This article was published in Australian Dictionary of Biography, Volume 8, (MUP), 1981
George Cockerill (1871-1943), journalist and author, was born on 13 July 1871 at Bendigo, Victoria, son of George Cockerill, a miner from Northamptonshire, England, and his Irish-born wife Mary, née Vance. He was educated at Specimen Hill State School and Bendigo Corporate High School. At 15 he began a five-year apprenticeship to the Bendigo Independent and studied at the Bendigo School of Mines. He gained promotion as chief reporter of the Independent and conducted a Saturday coaching school. Meticulous reporting of the Amalgamated Miners' Association conference at Creswick in 1893 led to his appointment later that year as chief of staff of the Ballarat Star. He studied further at the Ballarat School of Mines, then in 1898 accepted an invitation to join the Melbourne Age staff under David Syme. Strong in support of Syme's protectionist policies, Cockerill emerged as a specialist writer on national needs and problems and a staunch protagonist for the development of a national sentiment.
As Age special representative in the thick of the Federation campaigns, Cockerill became privy to many political secrets. Politicians such as (Sir) Edward Barton, Alfred Deakin, Billy Hughes, (Sir) William Lyne, (Sir) George Reid, Andrew Fisher and King O'Malley knew him as 'The Thunderer'. In 1910 (Sir) Geoffrey Syme appointed him chief of staff of the Age, and in January 1914 editor Frederick Schuler made him chief leader-writer. In this position he brilliantly delivered trenchant judgment on public affairs. For fifteen years from 1912 he served on the board of examiners for licensed shorthand writers. At one time he edited the Empire Press Union's Australian letter.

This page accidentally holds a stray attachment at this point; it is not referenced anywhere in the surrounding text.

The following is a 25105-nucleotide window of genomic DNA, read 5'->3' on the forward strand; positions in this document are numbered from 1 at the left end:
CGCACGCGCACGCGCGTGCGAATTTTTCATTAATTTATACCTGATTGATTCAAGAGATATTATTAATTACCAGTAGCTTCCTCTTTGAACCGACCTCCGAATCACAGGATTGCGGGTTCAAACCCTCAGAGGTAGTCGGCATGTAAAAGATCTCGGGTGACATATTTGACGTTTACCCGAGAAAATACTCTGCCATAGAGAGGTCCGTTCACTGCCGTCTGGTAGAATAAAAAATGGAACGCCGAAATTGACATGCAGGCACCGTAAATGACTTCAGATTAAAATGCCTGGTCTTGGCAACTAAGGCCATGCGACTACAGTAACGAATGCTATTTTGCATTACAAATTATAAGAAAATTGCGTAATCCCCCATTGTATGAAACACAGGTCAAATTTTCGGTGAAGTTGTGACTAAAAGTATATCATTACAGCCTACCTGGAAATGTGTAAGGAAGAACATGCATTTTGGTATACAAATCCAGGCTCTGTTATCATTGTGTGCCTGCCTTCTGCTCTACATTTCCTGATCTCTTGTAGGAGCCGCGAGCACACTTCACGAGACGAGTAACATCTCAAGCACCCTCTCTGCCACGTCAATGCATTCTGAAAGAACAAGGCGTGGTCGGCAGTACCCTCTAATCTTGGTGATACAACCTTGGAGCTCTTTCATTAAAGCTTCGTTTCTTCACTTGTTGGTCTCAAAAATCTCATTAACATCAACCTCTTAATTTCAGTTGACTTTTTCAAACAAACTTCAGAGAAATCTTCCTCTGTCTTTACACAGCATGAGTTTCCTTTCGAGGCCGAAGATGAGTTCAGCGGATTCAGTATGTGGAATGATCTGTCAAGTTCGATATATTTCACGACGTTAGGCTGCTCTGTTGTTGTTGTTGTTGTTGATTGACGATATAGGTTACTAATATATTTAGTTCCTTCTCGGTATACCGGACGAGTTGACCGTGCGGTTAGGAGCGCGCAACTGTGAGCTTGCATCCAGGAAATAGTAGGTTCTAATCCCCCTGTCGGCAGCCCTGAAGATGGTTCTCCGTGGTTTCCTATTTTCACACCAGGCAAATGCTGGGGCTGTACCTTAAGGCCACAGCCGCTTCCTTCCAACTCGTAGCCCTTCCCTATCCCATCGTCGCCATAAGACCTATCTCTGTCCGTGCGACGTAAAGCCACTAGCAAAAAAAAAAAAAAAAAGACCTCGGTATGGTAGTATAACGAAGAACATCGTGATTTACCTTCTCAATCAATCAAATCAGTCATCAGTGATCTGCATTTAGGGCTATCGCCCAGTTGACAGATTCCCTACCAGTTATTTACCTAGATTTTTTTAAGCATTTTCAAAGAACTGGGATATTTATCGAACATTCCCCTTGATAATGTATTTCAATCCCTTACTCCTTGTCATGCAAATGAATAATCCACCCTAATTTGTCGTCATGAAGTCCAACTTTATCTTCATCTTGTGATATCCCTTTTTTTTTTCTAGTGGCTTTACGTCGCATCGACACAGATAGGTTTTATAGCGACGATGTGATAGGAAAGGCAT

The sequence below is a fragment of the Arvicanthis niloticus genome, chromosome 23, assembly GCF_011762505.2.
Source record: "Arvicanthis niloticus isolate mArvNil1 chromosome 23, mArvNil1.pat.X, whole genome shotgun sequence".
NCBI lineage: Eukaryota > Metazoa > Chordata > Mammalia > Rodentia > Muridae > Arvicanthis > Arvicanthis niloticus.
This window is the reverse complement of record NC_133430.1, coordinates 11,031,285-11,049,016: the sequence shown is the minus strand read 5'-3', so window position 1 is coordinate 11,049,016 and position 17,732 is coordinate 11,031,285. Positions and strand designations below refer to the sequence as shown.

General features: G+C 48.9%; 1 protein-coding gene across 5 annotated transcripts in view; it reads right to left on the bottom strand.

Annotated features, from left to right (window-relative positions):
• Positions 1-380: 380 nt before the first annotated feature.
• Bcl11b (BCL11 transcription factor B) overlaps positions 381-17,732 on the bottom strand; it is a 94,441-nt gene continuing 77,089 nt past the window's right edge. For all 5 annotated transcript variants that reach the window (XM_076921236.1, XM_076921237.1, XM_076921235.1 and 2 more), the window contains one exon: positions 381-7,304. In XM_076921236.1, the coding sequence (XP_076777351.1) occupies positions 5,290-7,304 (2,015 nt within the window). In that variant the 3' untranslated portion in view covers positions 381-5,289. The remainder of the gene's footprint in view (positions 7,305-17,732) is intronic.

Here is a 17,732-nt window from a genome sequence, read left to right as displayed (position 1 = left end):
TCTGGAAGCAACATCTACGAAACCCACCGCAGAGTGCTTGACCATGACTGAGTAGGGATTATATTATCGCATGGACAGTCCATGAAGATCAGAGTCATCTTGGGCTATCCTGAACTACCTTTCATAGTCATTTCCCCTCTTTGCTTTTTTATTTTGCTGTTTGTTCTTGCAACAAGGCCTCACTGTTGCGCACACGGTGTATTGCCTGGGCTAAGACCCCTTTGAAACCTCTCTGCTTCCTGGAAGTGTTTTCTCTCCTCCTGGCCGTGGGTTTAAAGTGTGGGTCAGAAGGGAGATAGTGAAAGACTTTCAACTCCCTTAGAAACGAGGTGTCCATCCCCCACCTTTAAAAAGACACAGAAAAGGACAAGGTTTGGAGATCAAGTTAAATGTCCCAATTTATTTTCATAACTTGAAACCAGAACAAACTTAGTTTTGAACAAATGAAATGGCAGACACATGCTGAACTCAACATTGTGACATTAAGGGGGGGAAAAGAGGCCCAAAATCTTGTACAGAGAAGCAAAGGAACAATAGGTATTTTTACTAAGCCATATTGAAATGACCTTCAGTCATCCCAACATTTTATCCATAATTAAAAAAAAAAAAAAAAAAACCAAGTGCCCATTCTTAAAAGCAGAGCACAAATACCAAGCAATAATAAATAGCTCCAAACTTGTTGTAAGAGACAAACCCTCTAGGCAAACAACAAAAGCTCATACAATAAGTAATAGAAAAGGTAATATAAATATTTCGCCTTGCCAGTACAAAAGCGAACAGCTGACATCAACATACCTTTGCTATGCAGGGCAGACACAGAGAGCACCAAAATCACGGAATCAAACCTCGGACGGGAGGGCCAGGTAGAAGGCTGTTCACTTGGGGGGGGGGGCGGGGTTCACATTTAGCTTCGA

In 1926 Cockerill left the Age to become editor-in-chief of the Sydney Daily Telegraph. When it became a pictorial he returned to Melbourne in 1928 and joined the Development and Migration Commission as editor of reports and chief of publicity. Next year he became leader-writer for the Melbourne Herald. After a heart attack in 1939, he retired to live at Abbotsford.
A tall, fresh-faced man, in his youth Cockerill enjoyed football, cricket, boxing, wrestling, rowing and running; in later life he became an ardent bushwalker and chess-player. A lover of Australian art and literature, he was a member of the Bread and Cheese Club (founded 1938). At St Kilian's Catholic Church, Bendigo, on 12 September 1893, he had married Mary Ellen O'Halloran, daughter of a contractor; they had three sons and two daughters. He died in hospital at East Melbourne on 2 June 1943 and was buried in Melbourne general cemetery. He was predeceased by a son and a daughter.
Author of numerous pamphlets, Cockerill also wrote Building the Commonwealth: The Australian Policy (Sydney, 1948), but died before completing 'Study of the growth of Australian manhood'. Historical novels included Down and Out: A Story of Australia's Early History (1912), The Convict Pugilist (1912) and In Days of Gold: A Romance of the 'Fifties (1926). Memories of his youth on the goldfields found expression in the humorous tales of Cornish miners published in the Age Literary Supplement. Using a slight veneer of fiction, he wrote his memoirs, Scribblers and Statesmen (1944).
L. J. Blake, 'Cockerill, George (1871–1943)', Australian Dictionary of Biography, National Centre of Biography, Australian National University, http://adb.anu.edu.au/biography/cockerill-george-5702/text9639, accessed 8 December 2013.
This article was first published in hardcopy in Australian Dictionary of Biography, Volume 8, (MUP), 1981